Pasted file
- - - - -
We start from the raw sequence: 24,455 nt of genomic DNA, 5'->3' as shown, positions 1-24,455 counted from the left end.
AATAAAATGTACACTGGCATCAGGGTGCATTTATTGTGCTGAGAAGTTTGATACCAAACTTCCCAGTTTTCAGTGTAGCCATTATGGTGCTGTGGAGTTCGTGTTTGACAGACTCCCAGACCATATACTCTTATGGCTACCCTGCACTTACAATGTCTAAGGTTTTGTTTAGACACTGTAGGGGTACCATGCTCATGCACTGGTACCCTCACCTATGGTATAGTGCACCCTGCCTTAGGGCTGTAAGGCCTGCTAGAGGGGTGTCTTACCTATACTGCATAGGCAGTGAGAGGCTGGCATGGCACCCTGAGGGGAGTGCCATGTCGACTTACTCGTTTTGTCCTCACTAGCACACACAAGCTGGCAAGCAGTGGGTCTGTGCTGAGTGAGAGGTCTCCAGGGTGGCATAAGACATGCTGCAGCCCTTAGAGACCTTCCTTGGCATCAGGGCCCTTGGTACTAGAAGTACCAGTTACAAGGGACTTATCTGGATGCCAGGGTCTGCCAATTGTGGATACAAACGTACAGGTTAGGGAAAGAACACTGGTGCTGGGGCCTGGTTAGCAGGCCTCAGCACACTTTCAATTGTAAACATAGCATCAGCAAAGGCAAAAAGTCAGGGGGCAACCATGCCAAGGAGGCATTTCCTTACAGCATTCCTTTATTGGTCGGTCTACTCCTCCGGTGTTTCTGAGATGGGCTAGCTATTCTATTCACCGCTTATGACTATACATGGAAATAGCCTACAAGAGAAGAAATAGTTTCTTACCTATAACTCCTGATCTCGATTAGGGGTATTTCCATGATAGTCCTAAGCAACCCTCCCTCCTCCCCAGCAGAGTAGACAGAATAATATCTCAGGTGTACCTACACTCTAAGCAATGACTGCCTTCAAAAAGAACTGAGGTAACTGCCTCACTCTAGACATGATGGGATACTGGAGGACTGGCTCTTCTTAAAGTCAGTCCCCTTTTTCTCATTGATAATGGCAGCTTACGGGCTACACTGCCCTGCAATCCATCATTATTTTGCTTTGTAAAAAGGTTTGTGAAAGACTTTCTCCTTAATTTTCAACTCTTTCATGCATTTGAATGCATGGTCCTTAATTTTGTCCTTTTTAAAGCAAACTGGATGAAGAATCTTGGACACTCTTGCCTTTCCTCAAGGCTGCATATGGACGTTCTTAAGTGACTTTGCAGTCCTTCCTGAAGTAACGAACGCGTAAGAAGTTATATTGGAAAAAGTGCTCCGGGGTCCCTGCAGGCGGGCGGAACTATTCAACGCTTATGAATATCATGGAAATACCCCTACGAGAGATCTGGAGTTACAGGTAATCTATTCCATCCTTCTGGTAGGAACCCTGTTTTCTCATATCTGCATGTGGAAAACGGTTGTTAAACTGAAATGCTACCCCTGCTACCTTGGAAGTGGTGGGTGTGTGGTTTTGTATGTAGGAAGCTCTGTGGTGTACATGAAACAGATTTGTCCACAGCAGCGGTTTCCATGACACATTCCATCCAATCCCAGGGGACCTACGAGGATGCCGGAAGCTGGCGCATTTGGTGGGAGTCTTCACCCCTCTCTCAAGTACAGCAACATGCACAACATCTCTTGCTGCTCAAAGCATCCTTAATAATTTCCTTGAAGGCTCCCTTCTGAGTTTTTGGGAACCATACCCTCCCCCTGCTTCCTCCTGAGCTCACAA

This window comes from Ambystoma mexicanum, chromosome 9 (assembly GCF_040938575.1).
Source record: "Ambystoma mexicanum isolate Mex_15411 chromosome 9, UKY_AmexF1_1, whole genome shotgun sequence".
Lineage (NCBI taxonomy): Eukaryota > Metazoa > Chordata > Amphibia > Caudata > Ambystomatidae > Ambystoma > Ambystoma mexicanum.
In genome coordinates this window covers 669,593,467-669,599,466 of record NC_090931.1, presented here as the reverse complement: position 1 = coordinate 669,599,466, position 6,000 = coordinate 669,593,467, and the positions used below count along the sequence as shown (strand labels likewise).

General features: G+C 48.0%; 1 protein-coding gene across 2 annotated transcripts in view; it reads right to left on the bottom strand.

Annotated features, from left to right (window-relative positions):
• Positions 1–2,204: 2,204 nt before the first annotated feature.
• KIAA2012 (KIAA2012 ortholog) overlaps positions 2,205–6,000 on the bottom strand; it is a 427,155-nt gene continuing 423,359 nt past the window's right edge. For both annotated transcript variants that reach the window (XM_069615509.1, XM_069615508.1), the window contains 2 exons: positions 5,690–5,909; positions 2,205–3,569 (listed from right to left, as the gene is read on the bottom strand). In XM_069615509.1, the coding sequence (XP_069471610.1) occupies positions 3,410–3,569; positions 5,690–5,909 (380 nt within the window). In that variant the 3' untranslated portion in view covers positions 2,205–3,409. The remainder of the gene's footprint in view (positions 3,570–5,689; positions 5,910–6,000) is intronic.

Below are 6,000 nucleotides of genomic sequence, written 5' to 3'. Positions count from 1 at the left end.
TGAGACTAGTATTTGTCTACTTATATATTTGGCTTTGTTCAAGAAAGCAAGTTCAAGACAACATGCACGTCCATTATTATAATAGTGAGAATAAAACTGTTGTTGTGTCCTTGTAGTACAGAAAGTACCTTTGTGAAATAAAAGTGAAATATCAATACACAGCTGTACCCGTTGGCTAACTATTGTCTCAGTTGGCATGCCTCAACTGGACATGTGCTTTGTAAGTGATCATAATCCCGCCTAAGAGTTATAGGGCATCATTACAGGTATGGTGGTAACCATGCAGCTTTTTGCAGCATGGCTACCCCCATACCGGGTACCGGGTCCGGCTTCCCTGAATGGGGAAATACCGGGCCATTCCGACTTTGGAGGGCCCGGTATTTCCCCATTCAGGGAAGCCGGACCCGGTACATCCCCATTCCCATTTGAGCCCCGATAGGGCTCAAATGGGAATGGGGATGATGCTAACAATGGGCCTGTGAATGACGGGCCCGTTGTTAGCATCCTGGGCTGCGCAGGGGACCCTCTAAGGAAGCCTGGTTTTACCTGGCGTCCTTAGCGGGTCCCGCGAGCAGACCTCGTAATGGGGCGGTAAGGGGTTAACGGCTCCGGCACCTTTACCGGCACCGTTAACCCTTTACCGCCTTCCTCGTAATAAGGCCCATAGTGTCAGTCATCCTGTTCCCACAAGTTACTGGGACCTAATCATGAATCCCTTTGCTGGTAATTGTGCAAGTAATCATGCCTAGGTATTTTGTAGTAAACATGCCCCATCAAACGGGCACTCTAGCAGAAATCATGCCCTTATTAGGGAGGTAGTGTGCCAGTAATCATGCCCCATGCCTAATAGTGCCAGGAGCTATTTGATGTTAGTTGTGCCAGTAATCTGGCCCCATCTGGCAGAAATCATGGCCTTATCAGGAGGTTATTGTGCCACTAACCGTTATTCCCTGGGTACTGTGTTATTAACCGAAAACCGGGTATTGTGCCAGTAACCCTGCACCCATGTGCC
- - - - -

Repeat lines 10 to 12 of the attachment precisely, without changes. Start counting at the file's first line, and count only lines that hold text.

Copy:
• KIAA2012 (KIAA2012 ortholog) overlaps positions 2,205–6,000 on the bottom strand; it is a 427,155-nt gene continuing 423,359 nt past the window's right edge. For both annotated transcript variants that reach the window (XM_069615509.1, XM_069615508.1), the window contains 2 exons: positions 5,690–5,909; positions 2,205–3,569 (listed from right to left, as the gene is read on the bottom strand). In XM_069615509.1, the coding sequence (XP_069471610.1) occupies positions 3,410–3,569; positions 5,690–5,909 (380 nt within the window). In that variant the 3' untranslated portion in view covers positions 2,205–3,409. The remainder of the gene's footprint in view (positions 3,570–5,689; positions 5,910–6,000) is intronic.

Below are 6,000 nucleotides of genomic sequence, written 5' to 3'. Positions count from 1 at the left end.
TGAGACTAGTATTTGTCTACTTATATATTTGGCTTTGTTCAAGAAAGCAAGTTCAAGACAACATGCACGTCCATTATTATAATAGTGAGAATAAAACTGTTGTTGTGTCCTTGTAGTACAGAAAGTACCTTTGTGAAATAAAAGTGAAATATCAATACACAGCTGTACCCGTTGGCTAACTATTGTCTCAGTTGGCATGCCTCAACTGGACATGTGCTTTGTAAGTGATCATAATCCCGCCTAAGAGTTATAGGGCATCATTACAGGTATGGTGGTAACCATGCAGCTTTTTGCAGCATGGCTACCCCCATACCGGGTACCGGGTCCGGCTTCCCTGAATGGGGAAATACCGGGCCATTCCGACTTTGGAGGGCCCGGTATTTCCCCATTCAGGGAAGCCGGACCCGGTACATCCCCATTCCCATTTGAGCCCCGATAGGGCTCAAATGGGAATGGGGATGATGCTAACAATGGGCCTGTGAATGACGGGCCCGTTGTTAGCATCCTGGGCTGCGCAGGGGACCCTCTAAGGAAGCCTGGTTTTACCTGGCGTCCTTAGCGGGTCCCGCGAGCAGACCTCGTAATGGGGCGGTAAGGGGTTAACGGCTCCGGCACCTTTACCGGCACCGTTAACCCTTTACCGCCTTCCTCGTAATAAGGCCCATAGTGTCAGTCATCCTGTTCCCACAAGTTACTGGGACCTAATCATGAATCCCTTTGCTGGTAATTGTGCAAGTAATCATGCCTAGGTATTTTGTAGTAAACATGCCCCATCAAACGGGCACTCTAGCAGAAATCATGCCCTTATTAGGGAGGTAGTGTGCCAGTAATCATGCCCCATGCCTAATAGTGCCAGGAGCTATTTGATGTTAGTTGTGCCAGTAATCTGGCCCCATCTGGCAGAAATCATGGCCTTATCAGGAGGTTATTGTGCCACTAACCGTTATTCCCTGGGTACTGTGTTATTAACCGAAAACCGGGTATTGTGCCAGTAACCCTGCACCCATGTGCC